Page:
Archive for January, 2012

My Journey Into The Far West

Posted: January 29, 2012 in E-Book, Kickstarter, RPG

I am in the middle of reading a short story collection called Tales of the Far West right now, so I thought I would share some thoughts on the stories and my journey into the world of Far West. (If you are already familiar with Far West or want to jump right to my partial review of the short story collection, click here.)

Kickstarter

I first noticed Far West on Kickstarter (or maybe I got pointed there by someone else, but if so, I can’t recall from who or where…bygones). The project was described as a “transmedia” project, including fiction and a role-playing game (RPG) set in a fantasy world “based on the inspirations of the Spaghetti Western and Chinese Wuxia. Add steampunk elements. Mix well.” Well, I’m not a big Western fan, but I have enjoyed Wuxia movies ever since I saw Crouching Tiger, Hidden Dragon (perhaps the only movie that I have paid to see in theaters three times in the span of 2 or 3 weeks) and I have always thought steampunk was great fun. The project also referenced Stephen King’s Dark Tower series. Okay, now we’re talking. I may not have watched a bunch of Westerns, but I tore through that series and I could imagine the type of gunfighting skill that Roland displays mixed with the high-flying acrobats of Chow Yun Fat and Michelle Yeoh. Add to that a really cool selection of Kickstarter rewards, and I was in. By the time the Kickstarter was over at the end of August 2011, they had raised just shy of $50,000 (their original goal was only $5,000) and had added a bunch of great rewards as time went on.

Into the Far West

The website for Far West had a number of vignettes set in the Far West universe, and informative short entries about some of the people and places that make up the world. Some combination of the excitement that led up to the successful funding of the Kickstarter project and the intriguing setting led me to write a short story based in the Far West universe, even though I did not have much knowledge of the details of the world yet. I sent it to one of the game’s designers, Gareth Skarka, and he was kind enough to edit it and post it on the Far West site, and even to create some art for the piece. The story, Digging in the Dirt, can be found here.

Forums

My excitement for the project waned a little as the project had its completion date pushed back a couple of times; I understand the reasons and the nature of Kickstarter projects, but without any new details about the setting, I didn’t give much thought to creating more stories in the Far West world. Without a “bible” to work off of, or the core RPG book, I don’t feel like I could add much to the setting. Not so some other fans, who have already come up with some cool ideas on the Far West forums, which went live in January 2012. (Caveat: You have to belong to the Far West Society to see the forums that contain these ideas; membership to the society allows you to pitch ideas that can be voted on for inclusion in the game.) The forums have been a fun place to be introduced to new (to me) music and movies that either inspire or mesh well with the Far West setting, and background information on Wuxia. So even if you do not plan to get involved with Far West, you could do worse than to browse the Inspirography and Far West Music discussions for some cool links.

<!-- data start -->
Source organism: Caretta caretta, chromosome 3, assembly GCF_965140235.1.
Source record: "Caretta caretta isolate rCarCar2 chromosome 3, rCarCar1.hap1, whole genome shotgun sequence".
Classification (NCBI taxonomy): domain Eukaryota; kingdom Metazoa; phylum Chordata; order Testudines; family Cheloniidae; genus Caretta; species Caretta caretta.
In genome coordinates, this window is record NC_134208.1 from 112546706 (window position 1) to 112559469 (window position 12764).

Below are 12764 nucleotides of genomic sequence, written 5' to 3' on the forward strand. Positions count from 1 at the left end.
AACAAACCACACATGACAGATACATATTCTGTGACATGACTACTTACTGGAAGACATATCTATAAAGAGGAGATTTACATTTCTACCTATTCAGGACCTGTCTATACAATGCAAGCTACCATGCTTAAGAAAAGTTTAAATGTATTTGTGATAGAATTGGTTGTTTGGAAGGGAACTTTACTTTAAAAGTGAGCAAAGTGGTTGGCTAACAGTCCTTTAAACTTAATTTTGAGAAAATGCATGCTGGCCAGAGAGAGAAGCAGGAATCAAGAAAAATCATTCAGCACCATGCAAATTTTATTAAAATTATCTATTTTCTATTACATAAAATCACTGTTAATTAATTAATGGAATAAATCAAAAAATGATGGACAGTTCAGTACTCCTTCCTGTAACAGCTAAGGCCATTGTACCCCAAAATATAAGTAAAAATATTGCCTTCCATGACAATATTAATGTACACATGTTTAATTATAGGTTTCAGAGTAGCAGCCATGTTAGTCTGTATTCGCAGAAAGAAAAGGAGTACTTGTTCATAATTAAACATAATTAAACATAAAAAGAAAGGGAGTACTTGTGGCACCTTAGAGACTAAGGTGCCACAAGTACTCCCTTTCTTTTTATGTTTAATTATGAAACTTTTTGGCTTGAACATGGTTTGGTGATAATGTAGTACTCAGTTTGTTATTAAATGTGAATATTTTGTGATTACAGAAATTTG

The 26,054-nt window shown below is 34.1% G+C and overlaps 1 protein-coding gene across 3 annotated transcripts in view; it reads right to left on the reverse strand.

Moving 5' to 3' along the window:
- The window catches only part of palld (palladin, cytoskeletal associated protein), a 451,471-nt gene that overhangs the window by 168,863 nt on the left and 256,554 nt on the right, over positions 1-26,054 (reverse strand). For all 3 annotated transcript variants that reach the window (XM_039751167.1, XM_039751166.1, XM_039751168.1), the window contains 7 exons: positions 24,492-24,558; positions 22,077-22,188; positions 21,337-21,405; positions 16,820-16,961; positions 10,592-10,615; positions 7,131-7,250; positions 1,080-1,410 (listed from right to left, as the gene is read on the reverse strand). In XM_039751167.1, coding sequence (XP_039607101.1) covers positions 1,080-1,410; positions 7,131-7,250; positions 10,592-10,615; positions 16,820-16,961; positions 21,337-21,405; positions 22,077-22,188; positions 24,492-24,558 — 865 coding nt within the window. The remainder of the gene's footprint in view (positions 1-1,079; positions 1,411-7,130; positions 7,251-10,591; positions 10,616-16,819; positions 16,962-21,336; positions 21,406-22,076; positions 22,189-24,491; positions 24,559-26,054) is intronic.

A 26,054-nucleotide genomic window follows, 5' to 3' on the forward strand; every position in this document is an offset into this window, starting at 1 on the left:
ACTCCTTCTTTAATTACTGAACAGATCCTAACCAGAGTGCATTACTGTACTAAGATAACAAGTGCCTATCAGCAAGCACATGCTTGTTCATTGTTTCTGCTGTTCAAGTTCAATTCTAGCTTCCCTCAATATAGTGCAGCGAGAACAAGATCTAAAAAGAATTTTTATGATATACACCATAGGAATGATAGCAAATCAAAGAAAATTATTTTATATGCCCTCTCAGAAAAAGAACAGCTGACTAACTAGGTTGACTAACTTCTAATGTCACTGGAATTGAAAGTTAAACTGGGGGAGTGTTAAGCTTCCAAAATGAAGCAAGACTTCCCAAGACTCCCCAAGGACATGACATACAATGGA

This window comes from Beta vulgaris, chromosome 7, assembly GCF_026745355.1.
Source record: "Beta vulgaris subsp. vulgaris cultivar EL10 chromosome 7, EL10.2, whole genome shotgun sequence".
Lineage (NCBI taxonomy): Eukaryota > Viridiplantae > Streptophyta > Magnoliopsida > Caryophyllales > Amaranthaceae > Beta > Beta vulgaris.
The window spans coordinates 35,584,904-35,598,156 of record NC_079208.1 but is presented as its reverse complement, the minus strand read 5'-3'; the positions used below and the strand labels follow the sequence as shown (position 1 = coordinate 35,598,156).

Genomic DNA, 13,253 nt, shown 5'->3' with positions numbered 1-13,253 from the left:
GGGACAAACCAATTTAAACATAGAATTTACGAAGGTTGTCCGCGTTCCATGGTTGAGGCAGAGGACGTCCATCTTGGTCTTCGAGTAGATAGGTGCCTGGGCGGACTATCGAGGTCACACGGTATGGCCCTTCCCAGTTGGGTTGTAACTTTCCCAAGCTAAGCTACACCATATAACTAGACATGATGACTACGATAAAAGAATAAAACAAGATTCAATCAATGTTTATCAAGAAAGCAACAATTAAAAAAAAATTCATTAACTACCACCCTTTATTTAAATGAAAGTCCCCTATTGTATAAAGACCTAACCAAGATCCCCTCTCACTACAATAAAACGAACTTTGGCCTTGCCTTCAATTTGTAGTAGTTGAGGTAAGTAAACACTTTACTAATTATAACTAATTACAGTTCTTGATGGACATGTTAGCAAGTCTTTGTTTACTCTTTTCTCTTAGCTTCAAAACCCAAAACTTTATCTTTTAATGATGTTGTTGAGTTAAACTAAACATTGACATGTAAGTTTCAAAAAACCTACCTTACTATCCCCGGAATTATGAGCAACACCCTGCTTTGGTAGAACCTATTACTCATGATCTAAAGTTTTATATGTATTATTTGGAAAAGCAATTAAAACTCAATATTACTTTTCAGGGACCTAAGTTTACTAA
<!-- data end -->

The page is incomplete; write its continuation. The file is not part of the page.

Tales of the Far West

Last week, the short story collection Tales of the Far West was released. I have only read four of the twelve stories so far, but I have to say that the first story, He Built The Wall To Knock It Down by Scott Lynch, re-energized my passion for the Far West setting. It is cool in exactly the way a Western/Wuxia/steampunk tale should be, with clear, concise action scenes that impart a very cinematic feel to the story with an amazing brevity. It has bar fights, the requisite master teaching the apprentice by having him do mundane tasks, amazing feats of kung fu and gunfighting, gravity-defying acrobatic stunts, explosive fights, and steampunk limbs aplenty.

The second story, In Stillness, Music by Aaron Rosenberg, is about a Wandering Star, a member of a clan of couriers who, according to the Far West website “are carefully neutral, no matter what their hearts may tell them. While many of them would be swift to assist wounded farmers after a bandit raid, for all their martial skill, they would not lift one brightly colored finger to stop it in progress.” So of course this story is about an exception to that rule. This story was good but not quite as strong as the opener. I also wonder if this exception will be overused by players once the RPG comes out, because a character that must remain neutral could be a very difficult character to roleplay in the context of a larger group that likely will be taking sides quite often. (One minor complaint regarding my Kindle version of the book: in this story, the character sings songs and the formatting does not show up correctly on the Kindle. Two phrases are smushed together with no separation on each line, and with no punctuation it was up to me to guess where the sentence break should be.)

The third story is Riding the Thunderbird by Chuck Wendig. I would call it more of a scene, or the seed of a story. It starts in media res and ends there as well. Secrets are hinted at and what happens next is implied, but as a stand-alone story in a collection, it left me shrugging my shoulders. It might just be me, but I expected something fleshed out more. If this is a prelude to a longer story someplace else, it should say so. If not, I don’t think it stands on its own.

The fourth story, Purity of Purpose by Gareth-Michael Skarka, is one of the vignettes that was already up on the Far West website. While short, it is a complete story with a well-described, fantastical fight scene that combines gunplay and kung fu.

There are eight more stories to go and I am hopeful that some of them rise to the level of kickassedness in the first story.

The RPG